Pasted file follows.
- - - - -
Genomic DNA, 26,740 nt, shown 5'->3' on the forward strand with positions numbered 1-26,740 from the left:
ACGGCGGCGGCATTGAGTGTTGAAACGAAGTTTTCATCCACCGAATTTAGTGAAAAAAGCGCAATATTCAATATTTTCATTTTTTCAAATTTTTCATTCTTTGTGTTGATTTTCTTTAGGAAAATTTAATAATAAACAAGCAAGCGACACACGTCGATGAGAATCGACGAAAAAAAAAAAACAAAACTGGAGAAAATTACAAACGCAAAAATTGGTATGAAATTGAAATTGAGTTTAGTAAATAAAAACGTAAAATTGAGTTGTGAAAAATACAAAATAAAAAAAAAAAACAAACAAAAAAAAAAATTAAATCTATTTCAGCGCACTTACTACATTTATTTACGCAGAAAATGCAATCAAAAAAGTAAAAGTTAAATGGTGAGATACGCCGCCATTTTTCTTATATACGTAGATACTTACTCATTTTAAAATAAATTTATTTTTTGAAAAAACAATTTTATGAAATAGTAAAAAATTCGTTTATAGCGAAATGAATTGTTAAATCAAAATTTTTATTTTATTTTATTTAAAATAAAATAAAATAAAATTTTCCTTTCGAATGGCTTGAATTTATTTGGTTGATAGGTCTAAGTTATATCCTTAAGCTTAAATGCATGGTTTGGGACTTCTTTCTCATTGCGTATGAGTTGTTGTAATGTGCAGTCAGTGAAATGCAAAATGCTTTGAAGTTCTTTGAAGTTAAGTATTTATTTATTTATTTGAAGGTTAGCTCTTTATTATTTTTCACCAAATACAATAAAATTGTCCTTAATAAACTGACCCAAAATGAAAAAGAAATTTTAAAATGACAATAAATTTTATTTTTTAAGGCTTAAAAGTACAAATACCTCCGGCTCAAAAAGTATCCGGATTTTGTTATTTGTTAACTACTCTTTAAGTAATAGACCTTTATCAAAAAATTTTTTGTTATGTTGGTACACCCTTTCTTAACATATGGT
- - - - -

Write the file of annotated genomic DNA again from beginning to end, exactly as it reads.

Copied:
Genomic DNA, 26,740 nt, shown 5'->3' on the forward strand with positions numbered 1-26,740 from the left:
ACGGCGGCGGCATTGAGTGTTGAAACGAAGTTTTCATCCACCGAATTTAGTGAAAAAAGCGCAATATTCAATATTTTCATTTTTTCAAATTTTTCATTCTTTGTGTTGATTTTCTTTAGGAAAATTTAATAATAAACAAGCAAGCGACACACGTCGATGAGAATCGACGAAAAAAAAAAAACAAAACTGGAGAAAATTACAAACGCAAAAATTGGTATGAAATTGAAATTGAGTTTAGTAAATAAAAACGTAAAATTGAGTTGTGAAAAATACAAAATAAAAAAAAAAAACAAACAAAAAAAAAAATTAAATCTATTTCAGCGCACTTACTACATTTATTTACGCAGAAAATGCAATCAAAAAAGTAAAAGTTAAATGGTGAGATACGCCGCCATTTTTCTTATATACGTAGATACTTACTCATTTTAAAATAAATTTATTTTTTGAAAAAACAATTTTATGAAATAGTAAAAAATTCGTTTATAGCGAAATGAATTGTTAAATCAAAATTTTTATTTTATTTTATTTAAAATAAAATAAAATAAAATTTTCCTTTCGAATGGCTTGAATTTATTTGGTTGATAGGTCTAAGTTATATCCTTAAGCTTAAATGCATGGTTTGGGACTTCTTTCTCATTGCGTATGAGTTGTTGTAATGTGCAGTCAGTGAAATGCAAAATGCTTTGAAGTTCTTTGAAGTTAAGTATTTATTTATTTATTTGAAGGTTAGCTCTTTATTATTTTTCACCAAATACAATAAAATTGTCCTTAATAAACTGACCCAAAATGAAAAAGAAATTTTAAAATGACAATAAATTTTATTTTTTAAGGCTTAAAAGTACAAATACCTCCGGCTCAAAAAGTATCCGGATTTTGTTATTTGTTAACTACTCTTTAAGTAATAGACCTTTATCAAAAAATTTTTTGTTATGTTGGTACACCCTTTCTTAACATATGGT